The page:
New Graphic Novel Features Coming-Of-Age Stories Of Young Women Entering Adulthood

London-based illustrator and children’s book author Lizzy Stewart’s graphic novel debut ‘It’s Not What You Thought It Would Be’ (Fantagraphics) is a poignant coming-of-age story which follows several young women on their paths to adulthood. In a series of interconnected vignettes, the book explores the circuitous paths lives can take and the changes in perspective gained along the way. Drawn in a variety of different styles, from watercolor to colored pencil to pen and ink, the style of this book echoes the evolution of the characters within.

A young girl imagines a grand future for herself, far from the drab British suburbs. Two friends, once inseparable, find their connection gradually slipping away. Three women discuss how life in the big city makes them feel seen — or invisible. Lizzy focuses on ordinary, slice-of-life moments and charges these scenes with a quiet intensity. Through keen observation and an ear for naturalistic dialogue, she reveals the complex natures of her characters, from their confidence to their insecurities, as they experience the joys and pains of growing up. 

We had the opportunity to interview the author herself and learn more about the book, her writing process, and what she hopes readers will take away from the stories in this collection.

How did the idea for this graphic novel first come about?

It’s actually a collection of stories that I’ve written, at intervals, over the space of five years. So it isn’t really a single narrative nor was it ever really envisaged as being one book. They were all self published as little comics. A fantagraphics editor approached me a few years ago about collating them into a book and here we are!

What was the process of writing the stories? And did you draw on any real life stories?

I guess I drew on real-life feelings but not real-life events? Which, I assume, is what most writers are doing. There definitely seems to be a temptation to assume that fiction must be based, directly, on truth. The reality is more muddled than that. There are all these threads that you take from all over the place- that specific feeling plus that setting that you drove through once plus someone who behaves a bit like that person you know smushed with that other person you know. I could pick out every single thread and asses the level of truth that exists within it but when its all mixed together it becomes fiction. Does that makes sense? So nothing in this book has happened (with the exception of the very short story ‘Blush’ which is all 100% true).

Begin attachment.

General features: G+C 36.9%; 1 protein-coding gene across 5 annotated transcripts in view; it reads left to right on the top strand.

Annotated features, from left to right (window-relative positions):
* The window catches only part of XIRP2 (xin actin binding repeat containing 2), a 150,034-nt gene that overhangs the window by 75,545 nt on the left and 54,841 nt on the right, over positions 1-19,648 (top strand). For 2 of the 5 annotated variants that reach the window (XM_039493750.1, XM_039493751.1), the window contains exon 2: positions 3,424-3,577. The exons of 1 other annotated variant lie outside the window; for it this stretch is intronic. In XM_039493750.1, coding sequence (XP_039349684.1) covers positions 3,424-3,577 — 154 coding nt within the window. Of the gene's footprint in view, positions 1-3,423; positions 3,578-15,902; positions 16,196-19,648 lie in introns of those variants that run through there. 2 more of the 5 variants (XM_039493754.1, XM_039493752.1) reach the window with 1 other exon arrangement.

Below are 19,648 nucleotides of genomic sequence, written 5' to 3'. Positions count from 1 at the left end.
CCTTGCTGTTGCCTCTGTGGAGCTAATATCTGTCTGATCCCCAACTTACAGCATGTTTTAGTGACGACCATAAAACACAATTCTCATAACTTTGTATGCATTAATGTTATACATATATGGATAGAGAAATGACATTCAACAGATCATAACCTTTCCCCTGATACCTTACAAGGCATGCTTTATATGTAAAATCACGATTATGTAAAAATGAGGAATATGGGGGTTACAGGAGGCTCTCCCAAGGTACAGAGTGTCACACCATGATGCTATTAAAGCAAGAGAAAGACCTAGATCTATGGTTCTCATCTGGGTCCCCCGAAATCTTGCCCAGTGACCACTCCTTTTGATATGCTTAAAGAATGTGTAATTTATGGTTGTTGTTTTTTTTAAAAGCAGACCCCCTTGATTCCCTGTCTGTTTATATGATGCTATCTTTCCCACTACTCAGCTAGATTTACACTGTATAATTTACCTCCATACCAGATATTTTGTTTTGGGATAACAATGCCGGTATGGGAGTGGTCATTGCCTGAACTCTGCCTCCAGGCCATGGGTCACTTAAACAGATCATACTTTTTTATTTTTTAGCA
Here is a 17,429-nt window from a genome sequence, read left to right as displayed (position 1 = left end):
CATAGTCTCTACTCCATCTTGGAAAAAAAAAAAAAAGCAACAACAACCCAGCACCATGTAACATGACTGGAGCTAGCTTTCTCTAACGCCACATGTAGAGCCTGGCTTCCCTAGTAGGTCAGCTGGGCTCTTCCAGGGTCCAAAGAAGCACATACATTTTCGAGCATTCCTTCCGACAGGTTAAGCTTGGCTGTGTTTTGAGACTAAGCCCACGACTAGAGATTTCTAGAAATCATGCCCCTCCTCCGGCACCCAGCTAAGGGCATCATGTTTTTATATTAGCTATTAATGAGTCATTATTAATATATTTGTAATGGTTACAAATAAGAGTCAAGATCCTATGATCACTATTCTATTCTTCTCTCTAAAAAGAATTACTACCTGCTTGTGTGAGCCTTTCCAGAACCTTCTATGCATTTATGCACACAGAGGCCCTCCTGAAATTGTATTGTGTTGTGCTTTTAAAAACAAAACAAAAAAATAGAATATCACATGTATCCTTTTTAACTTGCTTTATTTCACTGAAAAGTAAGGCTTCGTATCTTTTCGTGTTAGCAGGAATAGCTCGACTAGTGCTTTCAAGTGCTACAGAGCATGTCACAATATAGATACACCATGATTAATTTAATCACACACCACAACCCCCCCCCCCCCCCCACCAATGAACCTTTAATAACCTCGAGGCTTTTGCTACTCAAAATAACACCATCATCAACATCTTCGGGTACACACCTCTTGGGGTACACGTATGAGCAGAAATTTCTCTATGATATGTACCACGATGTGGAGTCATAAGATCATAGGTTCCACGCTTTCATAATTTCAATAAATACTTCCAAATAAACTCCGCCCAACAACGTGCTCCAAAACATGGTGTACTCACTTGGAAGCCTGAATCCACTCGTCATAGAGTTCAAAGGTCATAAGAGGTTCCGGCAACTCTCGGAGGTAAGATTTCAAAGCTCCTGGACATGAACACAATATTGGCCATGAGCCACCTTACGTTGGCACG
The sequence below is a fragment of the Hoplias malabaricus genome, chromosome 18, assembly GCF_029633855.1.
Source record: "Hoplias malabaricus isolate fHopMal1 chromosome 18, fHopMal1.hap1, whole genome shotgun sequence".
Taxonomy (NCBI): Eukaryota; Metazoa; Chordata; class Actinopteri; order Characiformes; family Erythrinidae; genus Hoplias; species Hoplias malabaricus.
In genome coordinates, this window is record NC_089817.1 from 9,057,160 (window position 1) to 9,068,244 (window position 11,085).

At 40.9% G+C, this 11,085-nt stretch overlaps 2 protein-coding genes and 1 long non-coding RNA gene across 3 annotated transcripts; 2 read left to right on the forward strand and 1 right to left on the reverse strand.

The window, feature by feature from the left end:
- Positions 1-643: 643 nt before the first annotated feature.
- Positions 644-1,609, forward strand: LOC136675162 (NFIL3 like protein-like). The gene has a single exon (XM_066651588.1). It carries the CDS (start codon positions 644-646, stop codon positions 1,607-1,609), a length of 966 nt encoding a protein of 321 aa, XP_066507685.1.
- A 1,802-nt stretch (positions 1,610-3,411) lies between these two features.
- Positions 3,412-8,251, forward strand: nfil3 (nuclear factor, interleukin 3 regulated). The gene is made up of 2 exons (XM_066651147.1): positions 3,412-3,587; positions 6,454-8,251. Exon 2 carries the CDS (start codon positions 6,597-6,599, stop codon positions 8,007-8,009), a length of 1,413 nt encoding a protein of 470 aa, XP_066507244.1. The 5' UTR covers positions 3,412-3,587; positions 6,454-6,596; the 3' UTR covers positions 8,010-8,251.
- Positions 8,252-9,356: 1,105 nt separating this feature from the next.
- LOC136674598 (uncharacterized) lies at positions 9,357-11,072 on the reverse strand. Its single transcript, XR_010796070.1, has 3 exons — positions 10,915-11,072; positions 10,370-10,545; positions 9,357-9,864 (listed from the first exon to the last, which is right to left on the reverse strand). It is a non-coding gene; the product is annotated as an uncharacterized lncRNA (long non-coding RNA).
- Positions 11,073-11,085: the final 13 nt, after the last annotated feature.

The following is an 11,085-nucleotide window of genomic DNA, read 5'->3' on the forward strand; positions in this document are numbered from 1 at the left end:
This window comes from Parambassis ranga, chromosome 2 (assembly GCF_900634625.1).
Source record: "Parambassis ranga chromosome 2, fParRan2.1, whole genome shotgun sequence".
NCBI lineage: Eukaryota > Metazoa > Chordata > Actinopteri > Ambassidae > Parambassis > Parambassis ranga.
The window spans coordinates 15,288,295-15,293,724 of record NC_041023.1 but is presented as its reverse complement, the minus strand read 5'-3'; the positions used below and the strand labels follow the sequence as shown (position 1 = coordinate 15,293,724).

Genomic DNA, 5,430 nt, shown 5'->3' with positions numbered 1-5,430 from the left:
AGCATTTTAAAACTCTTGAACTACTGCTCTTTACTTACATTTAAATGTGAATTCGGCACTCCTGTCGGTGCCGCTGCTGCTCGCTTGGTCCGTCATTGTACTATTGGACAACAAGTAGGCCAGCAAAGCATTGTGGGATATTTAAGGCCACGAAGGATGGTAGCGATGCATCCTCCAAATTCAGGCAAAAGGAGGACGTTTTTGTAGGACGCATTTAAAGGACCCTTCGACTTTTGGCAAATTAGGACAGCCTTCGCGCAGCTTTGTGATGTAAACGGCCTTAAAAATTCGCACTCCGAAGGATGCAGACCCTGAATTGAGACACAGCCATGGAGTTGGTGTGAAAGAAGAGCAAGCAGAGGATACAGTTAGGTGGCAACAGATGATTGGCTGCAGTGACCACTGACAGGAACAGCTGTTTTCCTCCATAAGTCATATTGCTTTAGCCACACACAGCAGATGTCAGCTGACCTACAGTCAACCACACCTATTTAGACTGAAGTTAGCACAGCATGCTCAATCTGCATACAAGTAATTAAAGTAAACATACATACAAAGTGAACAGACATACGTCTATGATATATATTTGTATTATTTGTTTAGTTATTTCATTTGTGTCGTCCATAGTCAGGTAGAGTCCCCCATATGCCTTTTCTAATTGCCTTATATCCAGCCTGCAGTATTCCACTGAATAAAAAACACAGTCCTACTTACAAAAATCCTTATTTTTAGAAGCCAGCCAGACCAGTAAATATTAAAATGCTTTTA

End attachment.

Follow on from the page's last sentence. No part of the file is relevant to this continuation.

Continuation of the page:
We’ve typically been saturated with so many male gaze coming-of-age stories. Why do you think it is important to see more from the female perspective in our culture?

I think, yes, that was the case up until the nineties or early noughts, certainly in pop culture. Certainly the books and films I grew up on were all filtered through a male-gaze in a way that reads as quite shocking and inappropriate now!

Increasingly, however, there’s actually quite a lot of coming-of-age stories centre-ing women, usually white women. Maybe they don’t yet match the sheer quantity of male stories from the twentieth century but white women are pretty well represented at present (and that includes my own book). It’d be nice if that broadened out a little (or ideally a lot) further, we need more queers coming of age stories, more trans stories, more from non-able bodied writers, more stories from diverse ethnic backgrounds, more from countries outside of ‘the west’. It’s important to have stories from women in as much as it’s important to have stories from anyone we haven’t heard much from. It broadens understanding, it raises empathy and on a basic level it’s nice to get outside of your own head.

Can you share more about the meaning behind the title?

’It’s not what you thought it’d be’ is kind of applicable to most things, in my experience. Whether you choose to apply that to growing up, or being a young woman, or living in a city, or getting a job or just life as a whole. Most things don’t end up being quite what you pictured and that’s okay.

Without realizing I had written a series of stories about people who’s expectations don’t really match up to their experiences. It wasn’t a conscious theme but it’s clearly something that was on my mind when writing them (which makes sense as I was in my mid-late twenties to very early thirties which is peak time for unmet expectations!). One of the stories was called ‘it’s not what you thought would be’ and it made sense as the title for the whole collection. It’s definitely a good fit for the book but a very bad decision in terms of it being something I have to say/write over and over again!

What do you hope readers, especially young female readers, will take away from ‘It’s Not What You Thought It Would Be’?

I keep getting asked this question and I don’t really know how to answer it! I think the minute you release a book or any creative project into the world your role in it is sort of done. I have to let it go and let people get whatever they want out of it.

That’s my totally zen answer, anyway! Obviously its very hard to let something go entirely. So, I’d like people to get some enjoyment from it. But I’d also hope that there’s maybe some reassurance that feeling muddled and getting things wrong is OK? I think that applies to everyone, not just young women.

‘It’s Not What You Thought It Would Be’ is available for purchase now, by clicking HERE.